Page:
• Use painters tape to create a barrier along the edge of the ceiling

Now comes the hard part.

Gray living room interior with vaulted ceilings and chair rail.

Get down to business

1. Test for Asbestos

If your popcorn ceiling was installed before 1980, it might contain a hazardous material called asbestos. Asbestos has been known to cause lung cancer. Obviously, you want to stay as far away from this potential danger as possible. 

If you are concerned, all you need to do is get in touch with your local health department and ask them to test a sample for you. Hopefully, the tests will return with a negative result. If so, then you are good to go!

If not, it would be best to hire a professional. Leave the dangerous work to someone who has the experience and equipment to handle the job in a safe and timely manner. 

2. Do a scrape test first

Test the strength and durability of your popcorn ceiling. Some texture may come off almost effortlessly. Depending on the make-up and application of your popcorn ceiling, you might need a bit more prep and elbow grease.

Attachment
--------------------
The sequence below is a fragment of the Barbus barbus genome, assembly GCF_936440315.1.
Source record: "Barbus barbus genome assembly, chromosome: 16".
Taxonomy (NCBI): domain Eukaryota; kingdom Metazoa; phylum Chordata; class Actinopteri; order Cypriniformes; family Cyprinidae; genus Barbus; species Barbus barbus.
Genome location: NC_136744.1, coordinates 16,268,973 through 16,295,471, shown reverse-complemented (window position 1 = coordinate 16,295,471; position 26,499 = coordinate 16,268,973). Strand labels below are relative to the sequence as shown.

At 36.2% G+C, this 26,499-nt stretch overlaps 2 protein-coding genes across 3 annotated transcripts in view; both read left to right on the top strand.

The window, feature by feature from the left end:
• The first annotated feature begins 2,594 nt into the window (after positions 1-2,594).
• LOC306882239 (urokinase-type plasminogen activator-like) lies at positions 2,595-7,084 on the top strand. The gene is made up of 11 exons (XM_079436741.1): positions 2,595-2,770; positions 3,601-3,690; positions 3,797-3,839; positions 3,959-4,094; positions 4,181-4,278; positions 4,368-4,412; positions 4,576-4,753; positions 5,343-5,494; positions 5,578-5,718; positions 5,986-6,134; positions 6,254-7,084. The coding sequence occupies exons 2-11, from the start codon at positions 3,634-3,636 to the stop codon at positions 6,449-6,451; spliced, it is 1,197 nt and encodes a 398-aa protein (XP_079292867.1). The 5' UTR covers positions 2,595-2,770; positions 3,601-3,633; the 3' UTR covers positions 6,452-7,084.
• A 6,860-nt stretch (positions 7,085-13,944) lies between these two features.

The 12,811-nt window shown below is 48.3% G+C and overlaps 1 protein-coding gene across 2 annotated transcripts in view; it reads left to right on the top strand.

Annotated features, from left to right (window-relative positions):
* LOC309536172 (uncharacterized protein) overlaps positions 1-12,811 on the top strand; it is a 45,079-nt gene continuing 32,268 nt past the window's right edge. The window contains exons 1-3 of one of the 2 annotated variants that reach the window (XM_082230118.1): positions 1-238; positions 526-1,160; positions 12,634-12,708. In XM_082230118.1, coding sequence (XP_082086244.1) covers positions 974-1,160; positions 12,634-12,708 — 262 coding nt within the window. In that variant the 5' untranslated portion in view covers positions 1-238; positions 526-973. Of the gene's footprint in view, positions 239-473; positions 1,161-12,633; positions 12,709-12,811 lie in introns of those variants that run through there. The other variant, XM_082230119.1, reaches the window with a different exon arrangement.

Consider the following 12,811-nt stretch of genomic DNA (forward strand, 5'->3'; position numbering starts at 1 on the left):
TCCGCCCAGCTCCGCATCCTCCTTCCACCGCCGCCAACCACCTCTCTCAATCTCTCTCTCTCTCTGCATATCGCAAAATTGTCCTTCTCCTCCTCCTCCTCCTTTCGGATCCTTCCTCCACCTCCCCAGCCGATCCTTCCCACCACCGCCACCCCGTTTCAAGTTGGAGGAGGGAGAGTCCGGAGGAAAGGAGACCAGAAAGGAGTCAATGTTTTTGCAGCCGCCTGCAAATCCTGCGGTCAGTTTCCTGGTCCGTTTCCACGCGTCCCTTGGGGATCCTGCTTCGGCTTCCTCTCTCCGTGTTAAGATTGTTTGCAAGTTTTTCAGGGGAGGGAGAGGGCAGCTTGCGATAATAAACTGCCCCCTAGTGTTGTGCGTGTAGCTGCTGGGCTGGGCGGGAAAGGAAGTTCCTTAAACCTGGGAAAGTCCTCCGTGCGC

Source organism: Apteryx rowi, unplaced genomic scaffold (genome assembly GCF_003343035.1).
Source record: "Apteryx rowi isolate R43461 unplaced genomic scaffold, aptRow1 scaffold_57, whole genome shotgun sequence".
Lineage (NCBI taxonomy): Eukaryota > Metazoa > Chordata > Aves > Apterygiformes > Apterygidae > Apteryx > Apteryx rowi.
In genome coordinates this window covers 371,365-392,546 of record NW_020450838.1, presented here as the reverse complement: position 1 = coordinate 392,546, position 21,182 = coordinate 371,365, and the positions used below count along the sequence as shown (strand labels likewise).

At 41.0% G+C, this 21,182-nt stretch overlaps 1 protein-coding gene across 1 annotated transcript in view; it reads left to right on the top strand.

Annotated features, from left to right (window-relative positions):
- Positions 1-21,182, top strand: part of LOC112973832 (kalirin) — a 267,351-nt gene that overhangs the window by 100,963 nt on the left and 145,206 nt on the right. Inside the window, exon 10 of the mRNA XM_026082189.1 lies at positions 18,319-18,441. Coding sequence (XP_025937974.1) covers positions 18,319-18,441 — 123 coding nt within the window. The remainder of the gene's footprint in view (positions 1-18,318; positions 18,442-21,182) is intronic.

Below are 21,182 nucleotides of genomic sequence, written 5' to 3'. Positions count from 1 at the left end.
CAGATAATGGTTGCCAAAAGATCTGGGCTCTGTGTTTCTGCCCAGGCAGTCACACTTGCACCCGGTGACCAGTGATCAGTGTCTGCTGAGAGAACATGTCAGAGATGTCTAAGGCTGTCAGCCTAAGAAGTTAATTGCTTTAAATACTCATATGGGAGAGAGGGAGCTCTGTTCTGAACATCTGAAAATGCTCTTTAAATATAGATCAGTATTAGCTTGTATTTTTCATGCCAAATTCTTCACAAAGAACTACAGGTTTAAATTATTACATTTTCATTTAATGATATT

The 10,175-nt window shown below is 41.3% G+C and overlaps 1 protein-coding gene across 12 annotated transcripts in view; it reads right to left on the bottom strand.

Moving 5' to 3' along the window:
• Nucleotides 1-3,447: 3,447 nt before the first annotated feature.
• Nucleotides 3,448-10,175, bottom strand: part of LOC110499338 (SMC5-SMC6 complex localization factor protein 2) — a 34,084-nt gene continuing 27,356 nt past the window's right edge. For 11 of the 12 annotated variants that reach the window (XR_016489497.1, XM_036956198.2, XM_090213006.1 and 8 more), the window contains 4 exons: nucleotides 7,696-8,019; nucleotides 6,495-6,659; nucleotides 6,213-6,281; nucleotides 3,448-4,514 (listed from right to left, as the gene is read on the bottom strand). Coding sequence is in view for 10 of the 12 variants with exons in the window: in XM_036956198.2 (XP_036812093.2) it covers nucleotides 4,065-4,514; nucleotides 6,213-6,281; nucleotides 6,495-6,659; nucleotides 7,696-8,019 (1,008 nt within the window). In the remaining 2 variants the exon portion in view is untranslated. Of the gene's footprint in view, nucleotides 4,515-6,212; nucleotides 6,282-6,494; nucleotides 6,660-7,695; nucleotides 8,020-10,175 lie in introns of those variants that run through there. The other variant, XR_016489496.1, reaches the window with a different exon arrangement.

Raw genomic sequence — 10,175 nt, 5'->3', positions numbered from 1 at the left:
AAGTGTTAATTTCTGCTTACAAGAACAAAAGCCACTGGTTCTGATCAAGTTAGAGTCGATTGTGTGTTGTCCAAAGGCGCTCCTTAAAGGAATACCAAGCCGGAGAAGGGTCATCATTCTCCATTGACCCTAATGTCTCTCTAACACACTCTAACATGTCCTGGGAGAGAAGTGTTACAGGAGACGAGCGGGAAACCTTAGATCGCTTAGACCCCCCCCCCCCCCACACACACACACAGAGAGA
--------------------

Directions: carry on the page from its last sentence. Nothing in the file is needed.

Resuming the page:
It is good to know what you are dealing with before you begin. Some popcorn ceiling texture has been fortified with paint or other chemicals. That type of popcorn ceiling will need some extra attention. 

3. Remove ceiling fans and fixtures

It might seem like a hassle to take down your ceiling fixtures, but we recommend moving them anyway. If you leave your fan and installations in place, they will just be in your way throughout the whole process.

Plus, they will end up covered in wet popcorn material. Even worse, when you arrive at the water-spraying step, you might accidentally spray water into the electrical apparatuses. Don’t turn a minor problem into a major one. 

If you have can lights, or recessed lights, use rosin paper to protect them from water. Additionally, make sure the power is turned off to your fixtures. All it will take is a quick trip to your circuit breaker or fuse box.

4. Grab your pump sprayer and start spraying

This is going to be a messy job; there’s no getting around that. You can cut down on the mess by shelling out a few bucks on a pump sprayer.